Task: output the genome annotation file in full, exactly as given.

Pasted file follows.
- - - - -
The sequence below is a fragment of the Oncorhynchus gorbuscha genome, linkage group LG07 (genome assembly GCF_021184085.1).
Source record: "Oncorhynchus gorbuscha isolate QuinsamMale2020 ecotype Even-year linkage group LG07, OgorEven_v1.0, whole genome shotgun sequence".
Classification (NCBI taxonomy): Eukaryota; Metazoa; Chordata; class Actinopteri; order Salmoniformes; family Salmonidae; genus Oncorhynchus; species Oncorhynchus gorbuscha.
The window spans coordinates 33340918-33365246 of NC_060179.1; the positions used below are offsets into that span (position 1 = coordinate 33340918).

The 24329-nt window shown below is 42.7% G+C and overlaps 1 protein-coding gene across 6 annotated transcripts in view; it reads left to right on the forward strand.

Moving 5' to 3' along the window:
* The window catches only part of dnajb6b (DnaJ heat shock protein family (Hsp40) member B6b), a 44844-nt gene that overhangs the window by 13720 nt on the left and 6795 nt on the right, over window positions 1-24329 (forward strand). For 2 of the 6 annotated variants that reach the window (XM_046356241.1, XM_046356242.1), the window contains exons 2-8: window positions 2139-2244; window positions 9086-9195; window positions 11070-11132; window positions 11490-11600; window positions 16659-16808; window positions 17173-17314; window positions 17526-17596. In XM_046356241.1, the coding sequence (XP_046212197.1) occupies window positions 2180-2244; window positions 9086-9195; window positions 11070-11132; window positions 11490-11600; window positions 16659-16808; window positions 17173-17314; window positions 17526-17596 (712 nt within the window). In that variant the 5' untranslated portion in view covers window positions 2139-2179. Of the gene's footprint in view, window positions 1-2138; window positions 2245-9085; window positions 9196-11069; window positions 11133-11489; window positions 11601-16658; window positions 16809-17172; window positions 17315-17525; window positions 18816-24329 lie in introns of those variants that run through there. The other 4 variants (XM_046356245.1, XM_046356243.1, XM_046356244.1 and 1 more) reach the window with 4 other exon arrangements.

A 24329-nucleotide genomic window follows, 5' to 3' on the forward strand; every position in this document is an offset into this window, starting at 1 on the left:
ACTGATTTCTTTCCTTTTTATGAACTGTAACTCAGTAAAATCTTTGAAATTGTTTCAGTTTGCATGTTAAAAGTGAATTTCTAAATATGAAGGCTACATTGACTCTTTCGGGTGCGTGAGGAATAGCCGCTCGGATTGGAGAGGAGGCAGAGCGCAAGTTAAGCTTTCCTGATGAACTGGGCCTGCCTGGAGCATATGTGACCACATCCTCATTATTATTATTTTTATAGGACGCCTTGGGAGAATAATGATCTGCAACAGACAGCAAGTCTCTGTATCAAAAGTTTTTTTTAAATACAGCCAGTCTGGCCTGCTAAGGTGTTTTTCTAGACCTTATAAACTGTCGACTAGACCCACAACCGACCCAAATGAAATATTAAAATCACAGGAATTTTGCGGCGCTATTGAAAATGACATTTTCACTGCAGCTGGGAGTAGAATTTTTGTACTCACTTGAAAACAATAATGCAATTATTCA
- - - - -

The sequence below is a fragment of the Oncorhynchus gorbuscha genome, linkage group LG07 (genome assembly GCF_021184085.1).
Source record: "Oncorhynchus gorbuscha isolate QuinsamMale2020 ecotype Even-year linkage group LG07, OgorEven_v1.0, whole genome shotgun sequence".
Classification (NCBI taxonomy): Eukaryota; Metazoa; Chordata; class Actinopteri; order Salmoniformes; family Salmonidae; genus Oncorhynchus; species Oncorhynchus gorbuscha.
The window spans coordinates 33340918-33365246 of NC_060179.1; the positions used below are offsets into that span (position 1 = coordinate 33340918).

The 24329-nt window shown below is 42.7% G+C and overlaps 1 protein-coding gene across 6 annotated transcripts in view; it reads left to right on the forward strand.

Moving 5' to 3' along the window:
* The window catches only part of dnajb6b (DnaJ heat shock protein family (Hsp40) member B6b), a 44844-nt gene that overhangs the window by 13720 nt on the left and 6795 nt on the right, over window positions 1-24329 (forward strand). For 2 of the 6 annotated variants that reach the window (XM_046356241.1, XM_046356242.1), the window contains exons 2-8: window positions 2139-2244; window positions 9086-9195; window positions 11070-11132; window positions 11490-11600; window positions 16659-16808; window positions 17173-17314; window positions 17526-17596. In XM_046356241.1, the coding sequence (XP_046212197.1) occupies window positions 2180-2244; window positions 9086-9195; window positions 11070-11132; window positions 11490-11600; window positions 16659-16808; window positions 17173-17314; window positions 17526-17596 (712 nt within the window). In that variant the 5' untranslated portion in view covers window positions 2139-2179. Of the gene's footprint in view, window positions 1-2138; window positions 2245-9085; window positions 9196-11069; window positions 11133-11489; window positions 11601-16658; window positions 16809-17172; window positions 17315-17525; window positions 18816-24329 lie in introns of those variants that run through there. The other 4 variants (XM_046356245.1, XM_046356243.1, XM_046356244.1 and 1 more) reach the window with 4 other exon arrangements.

A 24329-nucleotide genomic window follows, 5' to 3' on the forward strand; every position in this document is an offset into this window, starting at 1 on the left:
ACTGATTTCTTTCCTTTTTATGAACTGTAACTCAGTAAAATCTTTGAAATTGTTTCAGTTTGCATGTTAAAAGTGAATTTCTAAATATGAAGGCTACATTGACTCTTTCGGGTGCGTGAGGAATAGCCGCTCGGATTGGAGAGGAGGCAGAGCGCAAGTTAAGCTTTCCTGATGAACTGGGCCTGCCTGGAGCATATGTGACCACATCCTCATTATTATTATTTTTATAGGACGCCTTGGGAGAATAATGATCTGCAACAGACAGCAAGTCTCTGTATCAAAAGTTTTTTTTAAATACAGCCAGTCTGGCCTGCTAAGGTGTTTTTCTAGACCTTATAAACTGTCGACTAGACCCACAACCGACCCAAATGAAATATTAAAATCACAGGAATTTTGCGGCGCTATTGAAAATGACATTTTCACTGCAGCTGGGAGTAGAATTTTTGTACTCACTTGAAAACAATAATGCAATTATTCA